NEW TITLE: A group of resourceful young girls punish the men of a small town for unspeakable lusts by luring them to a derelict factory and into the toils of a bizarre contraption; a dead man tries to makes sense of a strange epiphany he experienced one day when out hiking amid gigantic ancient redwoods; and a state judge, fleeing disgrace, settles with his family on an isolated ruinous estate where some dread thing prowls in the night . . . As Lisa Tuttle notes in her introduction, where most writers, as most people, tend to “settle down” as they age, to work within ever more constrained limits, Joyce Carol Oates’s remarkable imagination, in the sixth decade of her career, manifests no sign of such complacency. More...



 
 


NEW TITLE: Clotilde Graves was known for challenging convention. In her early years, she was known as the dramatist “Clo Graves”, but became better known under her fiction-writing persona, “Richard Dehan”. She transgressed contemporary gender norms by dressing in male attire, wearing her hair short, and smoking in public. This border crossing can be seen also in her work, which encompasses a wide variety of forms and modes. And while she wrote relatively few fantastical stories, she was devoted to tales of lingering revenants, mysterious cryptids, and grotesque sciences—often laced with her sardonic sense of humour. This volume seeks to recover this side of Graves’s writing by including stories from across her career, which challenge definition and range across the speculative genres. More...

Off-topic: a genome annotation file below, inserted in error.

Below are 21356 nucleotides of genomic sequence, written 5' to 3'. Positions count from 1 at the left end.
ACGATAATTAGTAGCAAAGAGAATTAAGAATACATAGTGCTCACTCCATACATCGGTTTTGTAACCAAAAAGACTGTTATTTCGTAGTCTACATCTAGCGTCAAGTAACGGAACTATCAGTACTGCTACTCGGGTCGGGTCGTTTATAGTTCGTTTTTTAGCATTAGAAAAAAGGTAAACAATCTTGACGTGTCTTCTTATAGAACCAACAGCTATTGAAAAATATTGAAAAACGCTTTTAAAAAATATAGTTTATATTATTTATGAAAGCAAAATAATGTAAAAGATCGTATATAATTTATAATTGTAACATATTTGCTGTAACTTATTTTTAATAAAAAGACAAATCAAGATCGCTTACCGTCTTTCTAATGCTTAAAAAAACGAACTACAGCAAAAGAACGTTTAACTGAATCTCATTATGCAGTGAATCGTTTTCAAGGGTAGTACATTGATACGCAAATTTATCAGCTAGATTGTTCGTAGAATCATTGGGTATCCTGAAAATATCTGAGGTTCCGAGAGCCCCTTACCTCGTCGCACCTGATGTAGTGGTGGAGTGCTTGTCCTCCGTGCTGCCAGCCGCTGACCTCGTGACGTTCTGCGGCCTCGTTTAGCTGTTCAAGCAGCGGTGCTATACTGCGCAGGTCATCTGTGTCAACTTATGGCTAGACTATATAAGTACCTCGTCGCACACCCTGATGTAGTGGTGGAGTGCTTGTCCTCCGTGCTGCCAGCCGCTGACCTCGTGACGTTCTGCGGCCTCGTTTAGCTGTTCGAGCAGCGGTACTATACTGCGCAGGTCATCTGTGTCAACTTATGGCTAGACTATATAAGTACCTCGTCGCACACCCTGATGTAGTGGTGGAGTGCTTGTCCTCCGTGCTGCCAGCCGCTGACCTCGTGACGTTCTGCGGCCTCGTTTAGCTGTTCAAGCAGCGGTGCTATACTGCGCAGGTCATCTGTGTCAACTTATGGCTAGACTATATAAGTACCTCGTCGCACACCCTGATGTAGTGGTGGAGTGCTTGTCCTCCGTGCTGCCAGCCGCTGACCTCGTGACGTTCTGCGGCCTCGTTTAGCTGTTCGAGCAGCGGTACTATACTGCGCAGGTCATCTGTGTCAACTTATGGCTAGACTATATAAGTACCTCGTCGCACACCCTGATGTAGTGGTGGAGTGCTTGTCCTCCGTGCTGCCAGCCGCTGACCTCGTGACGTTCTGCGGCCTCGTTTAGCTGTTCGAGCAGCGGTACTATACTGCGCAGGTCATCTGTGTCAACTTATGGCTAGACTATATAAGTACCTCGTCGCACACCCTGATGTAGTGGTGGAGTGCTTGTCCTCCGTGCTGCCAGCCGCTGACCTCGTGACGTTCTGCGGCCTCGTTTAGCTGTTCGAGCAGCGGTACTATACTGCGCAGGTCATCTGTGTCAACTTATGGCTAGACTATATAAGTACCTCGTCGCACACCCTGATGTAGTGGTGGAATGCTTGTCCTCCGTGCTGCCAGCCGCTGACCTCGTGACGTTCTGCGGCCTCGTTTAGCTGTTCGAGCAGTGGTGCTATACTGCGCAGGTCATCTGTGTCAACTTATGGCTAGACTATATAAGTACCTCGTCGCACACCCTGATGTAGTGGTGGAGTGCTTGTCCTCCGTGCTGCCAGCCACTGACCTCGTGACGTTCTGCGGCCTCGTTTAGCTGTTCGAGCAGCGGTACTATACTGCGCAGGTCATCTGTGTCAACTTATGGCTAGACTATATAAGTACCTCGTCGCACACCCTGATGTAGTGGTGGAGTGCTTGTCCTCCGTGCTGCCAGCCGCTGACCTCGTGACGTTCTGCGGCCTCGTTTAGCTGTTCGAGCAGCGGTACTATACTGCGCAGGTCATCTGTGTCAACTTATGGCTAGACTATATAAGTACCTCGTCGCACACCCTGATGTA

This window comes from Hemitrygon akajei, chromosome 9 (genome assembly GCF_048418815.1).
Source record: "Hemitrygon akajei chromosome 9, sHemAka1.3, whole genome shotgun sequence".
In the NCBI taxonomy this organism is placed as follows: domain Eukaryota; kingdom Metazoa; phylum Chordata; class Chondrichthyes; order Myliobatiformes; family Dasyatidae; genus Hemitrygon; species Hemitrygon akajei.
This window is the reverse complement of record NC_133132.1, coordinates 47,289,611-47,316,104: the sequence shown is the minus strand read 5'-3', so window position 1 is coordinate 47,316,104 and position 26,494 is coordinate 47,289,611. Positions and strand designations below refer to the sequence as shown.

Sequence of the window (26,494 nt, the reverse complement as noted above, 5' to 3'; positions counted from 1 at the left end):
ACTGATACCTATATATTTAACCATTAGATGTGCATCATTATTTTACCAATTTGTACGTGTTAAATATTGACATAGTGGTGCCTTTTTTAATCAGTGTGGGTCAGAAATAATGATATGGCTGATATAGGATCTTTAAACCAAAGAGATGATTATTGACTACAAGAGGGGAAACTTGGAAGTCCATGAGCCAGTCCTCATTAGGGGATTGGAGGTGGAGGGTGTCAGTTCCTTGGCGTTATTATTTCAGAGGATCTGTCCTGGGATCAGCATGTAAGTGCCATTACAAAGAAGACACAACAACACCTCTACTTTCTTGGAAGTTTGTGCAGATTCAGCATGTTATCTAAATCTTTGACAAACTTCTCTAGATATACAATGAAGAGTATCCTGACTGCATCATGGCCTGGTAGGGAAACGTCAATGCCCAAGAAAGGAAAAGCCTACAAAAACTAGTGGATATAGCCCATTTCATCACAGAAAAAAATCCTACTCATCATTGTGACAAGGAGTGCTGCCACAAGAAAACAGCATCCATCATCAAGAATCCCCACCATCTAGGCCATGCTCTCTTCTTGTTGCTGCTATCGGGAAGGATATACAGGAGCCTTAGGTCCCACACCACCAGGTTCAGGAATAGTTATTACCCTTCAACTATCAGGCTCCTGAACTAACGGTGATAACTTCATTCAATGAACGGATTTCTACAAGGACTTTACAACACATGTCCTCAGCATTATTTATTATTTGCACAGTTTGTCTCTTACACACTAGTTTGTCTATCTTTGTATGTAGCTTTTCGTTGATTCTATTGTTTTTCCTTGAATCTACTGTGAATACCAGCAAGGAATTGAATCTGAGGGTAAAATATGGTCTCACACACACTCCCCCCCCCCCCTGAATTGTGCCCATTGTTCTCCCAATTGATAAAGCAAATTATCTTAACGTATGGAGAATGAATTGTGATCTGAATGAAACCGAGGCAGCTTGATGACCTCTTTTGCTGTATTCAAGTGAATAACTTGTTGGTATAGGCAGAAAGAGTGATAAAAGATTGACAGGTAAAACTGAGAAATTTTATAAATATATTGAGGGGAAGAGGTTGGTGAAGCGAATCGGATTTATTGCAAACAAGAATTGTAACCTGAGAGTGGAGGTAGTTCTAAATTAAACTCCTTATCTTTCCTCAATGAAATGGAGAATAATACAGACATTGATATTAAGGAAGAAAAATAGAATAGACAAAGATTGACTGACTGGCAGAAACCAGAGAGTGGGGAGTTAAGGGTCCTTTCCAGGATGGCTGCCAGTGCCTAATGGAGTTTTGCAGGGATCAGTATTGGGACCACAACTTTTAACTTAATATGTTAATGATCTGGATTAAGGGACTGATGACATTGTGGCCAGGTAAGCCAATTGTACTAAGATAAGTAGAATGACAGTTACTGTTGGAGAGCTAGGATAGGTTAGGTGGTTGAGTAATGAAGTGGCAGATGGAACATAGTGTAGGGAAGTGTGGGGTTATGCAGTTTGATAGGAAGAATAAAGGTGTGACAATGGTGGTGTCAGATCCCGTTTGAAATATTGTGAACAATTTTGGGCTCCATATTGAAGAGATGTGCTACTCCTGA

CURRENT ISSUE: This issue is another selection of profiles from our tentatively named Guide to Irish Writers of Gothic, Supernatural and Fantastic Literature. The keen-eyed will spot one name that might seem out of place: Harry Clarke (1889-1931). Clarke, of course, was not a writer, but an artist who worked in watercolour, pen and ink, and stained glass. As an illustrator, Clarke put his indelible mark on literature of the macabre and fantastic. His best-known illustrations are those accompanying Edgar Allan Poe’s Tales of Mystery and Imagination (1919/23), though his illustrations for Andersen, Perrault, and Swinburne also bear hallmarks of the strange. So too do goblins and grotesques leer from the corners of his stained glass work. More...




All contents of this page are © Brian J. Showers 2003-2021. All individual copyrights are retained by the creators.
Nothing may be reproduced without written permission.